Top 7 Tips for making better videos

I’ve been making video since I was young and have been professionally doing so for over five years now. Over my time making videos I have come across some helpful hints that have helped me in my career. These tips have been written to accommodate for all video makers regardless of their skill set or experience or equipment.



1. Plan your shoot.
Whether if that is writing a script or creating a storyboard, some sort of plan will help you in the long run. Trust me, you will thank yourself if you take the time before a shoot to consider what you are doing and what you will need for a final product.

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Photograph by Dylan Hornsby, February 2017 “A storyboard for a short film I shot last year”

 

 

2. Ask someone for help.
You’ll be surprised at the generosity of people. A lot of people are afraid to ask for help but dare I say that more people are willing to help hold a camera or even jump in front (we all have that one drama friend).

3. Use a tripod.
Don’t have someone around to help or is that footage a little shaky? Then use a tripod, a cheap tripod sells for around $30 AUD so it is really a small investment to add extra value to your production.

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Photography by Dylan Hornsby, August 2015 “A BTS shot from a documentary I made.”

BONUS TIP: if you find yourself walking around a lot filming on your phone it may be worth buy a selfie stick – they’re not just for tourists – it will ensure your arm is in a neutral position and will help you shoot for longer.
Check out this one for a 2-in-1 Selfie Stick x Tripod.

 

4. Use overlay footage.
You could just shoot a video of yourself talking to camera in one shot or you can use overlay footage (also known as b-roll) to drive your point. Having footage that relates to something that you are talking about can help to add context and/or provide evidence – think about how the news groups do reports.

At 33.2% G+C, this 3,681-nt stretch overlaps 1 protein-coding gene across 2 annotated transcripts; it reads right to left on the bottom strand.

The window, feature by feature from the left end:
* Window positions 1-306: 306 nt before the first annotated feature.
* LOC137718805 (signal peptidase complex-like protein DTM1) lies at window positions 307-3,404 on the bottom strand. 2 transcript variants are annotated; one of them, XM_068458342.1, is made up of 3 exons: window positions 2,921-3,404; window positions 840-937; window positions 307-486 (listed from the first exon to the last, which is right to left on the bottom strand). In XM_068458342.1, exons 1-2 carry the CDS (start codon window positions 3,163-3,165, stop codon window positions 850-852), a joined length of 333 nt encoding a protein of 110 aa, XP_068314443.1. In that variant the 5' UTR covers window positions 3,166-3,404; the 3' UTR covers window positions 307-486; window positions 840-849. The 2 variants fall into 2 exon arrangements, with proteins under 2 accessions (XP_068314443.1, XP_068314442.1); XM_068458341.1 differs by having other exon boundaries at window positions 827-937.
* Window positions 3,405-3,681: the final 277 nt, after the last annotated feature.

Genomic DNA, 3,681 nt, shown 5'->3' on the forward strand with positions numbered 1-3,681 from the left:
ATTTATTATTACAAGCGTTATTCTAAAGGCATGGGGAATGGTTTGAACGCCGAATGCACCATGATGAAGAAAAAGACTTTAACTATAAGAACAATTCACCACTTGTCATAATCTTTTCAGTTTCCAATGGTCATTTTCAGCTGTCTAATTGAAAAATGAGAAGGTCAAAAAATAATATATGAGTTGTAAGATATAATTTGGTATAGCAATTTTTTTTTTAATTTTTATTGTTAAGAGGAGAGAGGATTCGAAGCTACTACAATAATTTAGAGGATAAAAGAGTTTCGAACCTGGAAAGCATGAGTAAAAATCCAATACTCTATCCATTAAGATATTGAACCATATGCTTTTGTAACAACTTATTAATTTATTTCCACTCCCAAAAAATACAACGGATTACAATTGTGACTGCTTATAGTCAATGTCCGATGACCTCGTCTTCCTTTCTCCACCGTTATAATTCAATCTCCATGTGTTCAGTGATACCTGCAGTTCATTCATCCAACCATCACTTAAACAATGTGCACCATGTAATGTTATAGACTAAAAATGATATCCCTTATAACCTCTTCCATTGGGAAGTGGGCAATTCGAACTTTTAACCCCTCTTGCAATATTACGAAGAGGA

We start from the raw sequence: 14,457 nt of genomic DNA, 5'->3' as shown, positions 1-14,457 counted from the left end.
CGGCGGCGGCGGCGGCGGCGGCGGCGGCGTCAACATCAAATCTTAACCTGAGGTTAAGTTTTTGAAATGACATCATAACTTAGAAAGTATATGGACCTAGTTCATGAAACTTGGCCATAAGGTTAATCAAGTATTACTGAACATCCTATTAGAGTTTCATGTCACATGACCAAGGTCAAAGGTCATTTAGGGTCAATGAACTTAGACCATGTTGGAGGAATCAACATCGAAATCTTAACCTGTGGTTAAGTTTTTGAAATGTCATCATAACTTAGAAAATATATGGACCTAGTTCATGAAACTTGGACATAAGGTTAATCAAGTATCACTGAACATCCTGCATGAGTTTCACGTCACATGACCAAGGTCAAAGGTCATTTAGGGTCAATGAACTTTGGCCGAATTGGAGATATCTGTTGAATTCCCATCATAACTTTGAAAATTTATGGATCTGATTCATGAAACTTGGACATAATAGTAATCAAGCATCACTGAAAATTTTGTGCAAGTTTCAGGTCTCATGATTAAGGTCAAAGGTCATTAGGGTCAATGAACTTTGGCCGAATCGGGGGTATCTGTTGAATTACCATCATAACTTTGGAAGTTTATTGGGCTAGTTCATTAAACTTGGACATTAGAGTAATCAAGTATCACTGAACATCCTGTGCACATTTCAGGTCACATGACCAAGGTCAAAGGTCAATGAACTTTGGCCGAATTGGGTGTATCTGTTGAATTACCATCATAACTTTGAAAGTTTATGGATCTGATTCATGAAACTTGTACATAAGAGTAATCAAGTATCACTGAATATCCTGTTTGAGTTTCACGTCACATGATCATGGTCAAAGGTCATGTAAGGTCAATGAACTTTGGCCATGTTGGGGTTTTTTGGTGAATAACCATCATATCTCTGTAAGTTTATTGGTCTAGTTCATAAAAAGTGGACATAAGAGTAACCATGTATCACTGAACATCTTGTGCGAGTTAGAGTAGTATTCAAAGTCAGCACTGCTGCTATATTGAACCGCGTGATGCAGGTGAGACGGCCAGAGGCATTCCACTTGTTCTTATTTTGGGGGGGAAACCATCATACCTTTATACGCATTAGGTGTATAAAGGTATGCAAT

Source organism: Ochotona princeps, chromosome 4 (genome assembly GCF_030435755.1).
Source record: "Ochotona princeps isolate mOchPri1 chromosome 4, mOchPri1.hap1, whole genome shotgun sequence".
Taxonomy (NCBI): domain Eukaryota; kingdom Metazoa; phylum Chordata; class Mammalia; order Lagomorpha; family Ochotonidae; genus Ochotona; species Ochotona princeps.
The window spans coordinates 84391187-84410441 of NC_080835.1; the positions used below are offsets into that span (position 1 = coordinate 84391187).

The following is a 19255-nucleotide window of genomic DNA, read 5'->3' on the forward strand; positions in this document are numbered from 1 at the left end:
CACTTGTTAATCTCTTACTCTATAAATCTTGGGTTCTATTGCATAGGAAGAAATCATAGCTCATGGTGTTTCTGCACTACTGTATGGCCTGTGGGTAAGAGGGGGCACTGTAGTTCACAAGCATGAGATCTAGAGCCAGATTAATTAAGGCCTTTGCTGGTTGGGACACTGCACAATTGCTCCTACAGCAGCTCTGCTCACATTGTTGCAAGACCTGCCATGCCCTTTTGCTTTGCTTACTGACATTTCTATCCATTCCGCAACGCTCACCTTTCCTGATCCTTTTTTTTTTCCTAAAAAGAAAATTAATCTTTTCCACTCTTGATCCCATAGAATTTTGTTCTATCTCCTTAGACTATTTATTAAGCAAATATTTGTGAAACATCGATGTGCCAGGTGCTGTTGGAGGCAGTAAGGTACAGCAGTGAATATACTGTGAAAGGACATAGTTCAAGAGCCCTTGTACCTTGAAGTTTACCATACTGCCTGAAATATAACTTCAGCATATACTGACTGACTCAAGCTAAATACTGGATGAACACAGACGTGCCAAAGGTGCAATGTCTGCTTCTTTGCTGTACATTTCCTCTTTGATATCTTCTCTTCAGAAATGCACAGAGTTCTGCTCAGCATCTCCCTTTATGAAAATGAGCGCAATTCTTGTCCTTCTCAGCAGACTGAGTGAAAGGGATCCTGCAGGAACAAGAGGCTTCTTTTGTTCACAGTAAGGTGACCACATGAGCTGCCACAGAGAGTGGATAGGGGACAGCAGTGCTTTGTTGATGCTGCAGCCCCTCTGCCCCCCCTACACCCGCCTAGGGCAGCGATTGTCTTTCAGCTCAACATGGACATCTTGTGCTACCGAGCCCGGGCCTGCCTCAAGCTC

overlay-footage

Meme made by Dylan Hornsby, February 2017

Furthermore, as you can see from the meme above, overlay footage can help you out when you make a mistake or forget a line. I regularly use overlay footage to cover up cuts in my edits, whether if its from the talent making a mistake or if I need to cut down the length of the video because I have rumbled on too much, b-roll will help you out.

 

5. Lighting makes the shot.
I could go into the theory of how “photo” means light and how videos originates from the moving picture but I won’t bore you with film theory here. All you need to know is that by adding some lights a lot of problems can be solved. Having an understanding of how lighting can affect a shot can help add a bit of dimension, focus and/or clarity. Do be wary not to over light them though.

When I was first getting into video work, I found that the above video helped a lot in teaching me some basic concepts in regards to lighting.

6. Use a microphone.
Over the years, I’ve noticed that people are more willing to forgive bad footage than what they are bad audio. That’s why it is important to get quality audio and all it takes an external microphone. The easiest and cheapest option is the lapel mic. All you need to do is clip it to your clothing and plug it in to your device. Most of them will fit into both a phone as well as a video camera or DSLR.

Here’s a link to a Rode Lapel Mic I would recommend for beginners. Note that if you are plugging it into a camera that you will need a $14 adapter.

7. Check your background.
Similar to my discussion about b-roll, your background can provide context and much to my point of lighting can add a layer of dimension to your video. Have a look at the video I made below. That DVD/bookcase along with the post it note cork board and clapboard was not always in that spot and intentional moved the chair so that it could be seen.

Reference

Screen grab from As Seen Online retrieved February 2017 “Is my background better than a white wall?” 

 

While it may be a subtle touch, the books help to not only make the background interesting but in terms of context provide viewers with an insight to who I am as a character (or at the very least how I want to be perceived).


Thank you for reading my post. To see more of my work click on the link. Click on the link to read my previous blog post discussing visual ways to communicate to audiences when less than 20% of people are watching with sound. If you liked the post or have your own tips feel free to share or comment on the post.

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